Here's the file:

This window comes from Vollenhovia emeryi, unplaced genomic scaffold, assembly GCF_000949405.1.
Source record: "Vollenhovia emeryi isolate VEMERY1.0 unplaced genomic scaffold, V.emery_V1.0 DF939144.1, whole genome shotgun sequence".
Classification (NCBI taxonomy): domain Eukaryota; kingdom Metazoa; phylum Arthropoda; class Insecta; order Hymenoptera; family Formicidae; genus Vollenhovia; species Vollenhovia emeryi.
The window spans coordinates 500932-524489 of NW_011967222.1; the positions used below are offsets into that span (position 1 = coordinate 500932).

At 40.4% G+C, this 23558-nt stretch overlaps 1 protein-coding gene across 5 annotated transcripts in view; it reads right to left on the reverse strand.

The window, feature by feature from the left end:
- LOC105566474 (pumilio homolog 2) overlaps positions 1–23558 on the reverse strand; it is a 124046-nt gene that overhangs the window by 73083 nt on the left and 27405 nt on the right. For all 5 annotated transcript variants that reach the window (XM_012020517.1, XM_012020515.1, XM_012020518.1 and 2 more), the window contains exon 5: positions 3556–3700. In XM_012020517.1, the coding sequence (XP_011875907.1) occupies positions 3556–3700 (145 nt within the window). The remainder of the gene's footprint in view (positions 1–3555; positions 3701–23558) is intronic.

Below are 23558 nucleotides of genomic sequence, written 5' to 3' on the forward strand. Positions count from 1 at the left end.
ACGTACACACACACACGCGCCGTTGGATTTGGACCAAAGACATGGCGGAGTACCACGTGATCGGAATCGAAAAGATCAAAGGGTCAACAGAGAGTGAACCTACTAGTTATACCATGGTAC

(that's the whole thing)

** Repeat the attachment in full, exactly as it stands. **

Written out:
This window comes from Vollenhovia emeryi, unplaced genomic scaffold, assembly GCF_000949405.1.
Source record: "Vollenhovia emeryi isolate VEMERY1.0 unplaced genomic scaffold, V.emery_V1.0 DF939144.1, whole genome shotgun sequence".
Classification (NCBI taxonomy): domain Eukaryota; kingdom Metazoa; phylum Arthropoda; class Insecta; order Hymenoptera; family Formicidae; genus Vollenhovia; species Vollenhovia emeryi.
The window spans coordinates 500932-524489 of NW_011967222.1; the positions used below are offsets into that span (position 1 = coordinate 500932).

At 40.4% G+C, this 23558-nt stretch overlaps 1 protein-coding gene across 5 annotated transcripts in view; it reads right to left on the reverse strand.

The window, feature by feature from the left end:
- LOC105566474 (pumilio homolog 2) overlaps positions 1–23558 on the reverse strand; it is a 124046-nt gene that overhangs the window by 73083 nt on the left and 27405 nt on the right. For all 5 annotated transcript variants that reach the window (XM_012020517.1, XM_012020515.1, XM_012020518.1 and 2 more), the window contains exon 5: positions 3556–3700. In XM_012020517.1, the coding sequence (XP_011875907.1) occupies positions 3556–3700 (145 nt within the window). The remainder of the gene's footprint in view (positions 1–3555; positions 3701–23558) is intronic.

Below are 23558 nucleotides of genomic sequence, written 5' to 3' on the forward strand. Positions count from 1 at the left end.
ACGTACACACACACACGCGCCGTTGGATTTGGACCAAAGACATGGCGGAGTACCACGTGATCGGAATCGAAAAGATCAAAGGGTCAACAGAGAGTGAACCTACTAGTTATACCATGGTAC